Bound together – the twin fates of local government finance and the net zero agenda | Joe Fyans, head of research, Localis
By Joe Fyans, Head of Research, Localis
Contemplating what the financial situation of local government might be in 2030, I find myself thinking about what state our national ambition to decarbonise the economy will be in by that same year. From the vantage point of Localis, having conducted several studies in recent years on the role councils in achieving net zero, it appears that the future of local government finance and of the net zero mission are intricately entwined.
Put bluntly, the success of the net zero agenda depends on the ability to act at the local level, and the long-term survival of the planet depends on the success of the net zero agenda. Decarbonisation is an imperative, and a sustainable local government finance settlement is a prerequisite to meeting the challenge. The chance of a square deal for local government therefore hinges on the prospect of the UK getting very serious about net zero.
Net zero and local government in the 2020s
The outlook for net zero is by no means entirely negative: the UK was the first country to sign a decarbonisation target into law, the Climate Change Commission (CCC) remains a diligent and effective watchdog for net zero and departments across government are filled with civil servants and ministers who are working hard to drive carbon reduction within their own bailiwicks. What is missing, as the successful challenge to the Net Zero Strategy in the Supreme Court last year demonstrated, is a fully costed and quantified roadmap to a carbon neutral economy.
Both the political climate and the actual climate indicate to me that at some point in the near future, such a quantified roadmap, with a proper timeline and framework, will be forthcoming. There is no serious appetite in the general public for shirking the task of tackling global heating. Polling consistently shows that the idea of climate change as solely a concern for that bete noir, the liberal metropolitan elite, is mistaken and misguided. The manner in which the ‘teal’ independent candidates upended Australian centre-right politics in 2022 ought to be a cause for reflection. The continuation of extreme weather events as we have seen in recent years, due to the baked-in consequences of a slow response, will push climate deniers further to the fringes and increase the pressure for a detailed assessment of what is required from what sectors of society to achieve holistic decarbonisation.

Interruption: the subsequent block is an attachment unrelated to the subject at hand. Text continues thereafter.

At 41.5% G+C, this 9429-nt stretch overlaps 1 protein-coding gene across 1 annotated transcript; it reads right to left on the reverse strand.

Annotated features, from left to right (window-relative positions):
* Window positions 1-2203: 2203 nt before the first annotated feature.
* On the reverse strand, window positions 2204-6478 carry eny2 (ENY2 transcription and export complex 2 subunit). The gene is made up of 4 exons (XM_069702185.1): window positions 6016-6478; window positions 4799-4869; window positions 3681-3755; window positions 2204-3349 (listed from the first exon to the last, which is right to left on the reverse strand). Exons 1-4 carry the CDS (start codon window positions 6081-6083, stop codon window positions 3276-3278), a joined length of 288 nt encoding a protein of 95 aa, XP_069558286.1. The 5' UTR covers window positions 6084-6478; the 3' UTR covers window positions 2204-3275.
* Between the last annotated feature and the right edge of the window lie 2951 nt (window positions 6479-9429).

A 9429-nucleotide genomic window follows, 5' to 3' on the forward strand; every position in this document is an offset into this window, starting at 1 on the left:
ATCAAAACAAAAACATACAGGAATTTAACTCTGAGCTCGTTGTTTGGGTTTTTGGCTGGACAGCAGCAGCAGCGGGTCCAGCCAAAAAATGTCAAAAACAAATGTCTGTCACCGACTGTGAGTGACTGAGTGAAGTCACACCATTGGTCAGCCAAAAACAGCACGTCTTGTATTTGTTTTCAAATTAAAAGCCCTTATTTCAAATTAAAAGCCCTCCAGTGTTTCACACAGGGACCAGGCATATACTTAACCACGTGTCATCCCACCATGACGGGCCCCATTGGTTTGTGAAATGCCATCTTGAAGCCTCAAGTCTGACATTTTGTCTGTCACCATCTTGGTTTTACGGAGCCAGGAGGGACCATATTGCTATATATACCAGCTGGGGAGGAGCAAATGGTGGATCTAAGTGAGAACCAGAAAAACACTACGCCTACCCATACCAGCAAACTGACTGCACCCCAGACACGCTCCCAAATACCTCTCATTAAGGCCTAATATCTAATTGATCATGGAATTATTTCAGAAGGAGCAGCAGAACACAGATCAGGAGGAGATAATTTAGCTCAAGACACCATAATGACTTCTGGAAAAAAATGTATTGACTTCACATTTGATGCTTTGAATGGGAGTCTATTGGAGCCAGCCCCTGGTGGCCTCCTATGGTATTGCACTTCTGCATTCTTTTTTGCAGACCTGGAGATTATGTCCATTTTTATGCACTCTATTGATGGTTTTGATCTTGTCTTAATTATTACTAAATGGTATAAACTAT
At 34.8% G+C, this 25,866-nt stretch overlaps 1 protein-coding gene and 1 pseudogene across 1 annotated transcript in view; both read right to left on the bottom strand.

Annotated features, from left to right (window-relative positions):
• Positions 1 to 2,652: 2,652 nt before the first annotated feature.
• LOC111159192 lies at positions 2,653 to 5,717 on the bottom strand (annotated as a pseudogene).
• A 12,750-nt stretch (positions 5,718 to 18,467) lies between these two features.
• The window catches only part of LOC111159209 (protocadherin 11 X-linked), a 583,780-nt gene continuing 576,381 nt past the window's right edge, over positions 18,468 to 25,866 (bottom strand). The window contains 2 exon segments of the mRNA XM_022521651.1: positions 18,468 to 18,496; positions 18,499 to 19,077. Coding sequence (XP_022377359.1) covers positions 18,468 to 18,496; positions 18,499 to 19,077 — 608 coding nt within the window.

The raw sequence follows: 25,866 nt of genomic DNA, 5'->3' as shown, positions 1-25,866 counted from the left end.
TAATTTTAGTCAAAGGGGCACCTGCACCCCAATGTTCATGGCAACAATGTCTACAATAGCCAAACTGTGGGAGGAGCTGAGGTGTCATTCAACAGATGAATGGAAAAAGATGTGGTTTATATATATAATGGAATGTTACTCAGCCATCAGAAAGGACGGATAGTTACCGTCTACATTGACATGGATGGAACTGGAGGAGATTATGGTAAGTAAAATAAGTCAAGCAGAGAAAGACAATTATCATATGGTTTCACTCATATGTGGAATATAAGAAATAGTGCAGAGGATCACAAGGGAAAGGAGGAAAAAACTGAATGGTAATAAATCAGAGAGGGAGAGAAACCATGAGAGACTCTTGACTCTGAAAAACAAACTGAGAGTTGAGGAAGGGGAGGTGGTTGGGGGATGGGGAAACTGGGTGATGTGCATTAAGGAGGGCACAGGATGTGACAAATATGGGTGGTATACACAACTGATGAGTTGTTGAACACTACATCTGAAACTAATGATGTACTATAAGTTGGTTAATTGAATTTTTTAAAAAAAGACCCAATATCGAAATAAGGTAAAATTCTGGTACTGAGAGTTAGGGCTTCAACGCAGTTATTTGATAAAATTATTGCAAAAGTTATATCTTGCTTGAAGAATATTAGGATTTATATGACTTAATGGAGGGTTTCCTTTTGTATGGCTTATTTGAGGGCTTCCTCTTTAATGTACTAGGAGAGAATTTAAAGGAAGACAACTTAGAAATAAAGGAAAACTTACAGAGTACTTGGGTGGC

What such an assessment will inevitably reveal is that the local state is woefully under-resourced to fulfil the plethora of obligations which a thorough net zero strategy will place upon it. In 2022, we completed an expansive study on local government’s role in decarbonisation, supported by the District Council’s Network, the Unitary Councils Network and Local Partnerships. The research involved receiving input from a great deal of council officers on their efforts to hit net zero in their area, alongside many discussions with central government officials and industry experts. The final report looked at the barriers and opportunities for local government across five key sectors of the economy, ranging from the built environment to land management, covering a wide variety of case study examples from up and down the country. Yet despite the broad approach, the same two requests of central government were made time and again – sustainable funding and long-term policy vision. The Supreme Court’s verdict that the Net Zero Strategy fails to give enough detail provides an opportunity to push for both.
We essentially are standing across two burning platforms. One is a climate change agenda which struggles to keep pace with an ever-increasing threat, perpetuated by its own feebleness. The other is a system of local government which is evermore fiscally constrained by demographic pressures and the legacy of austerity, even as the tide of funding from central government seems finally to be turning.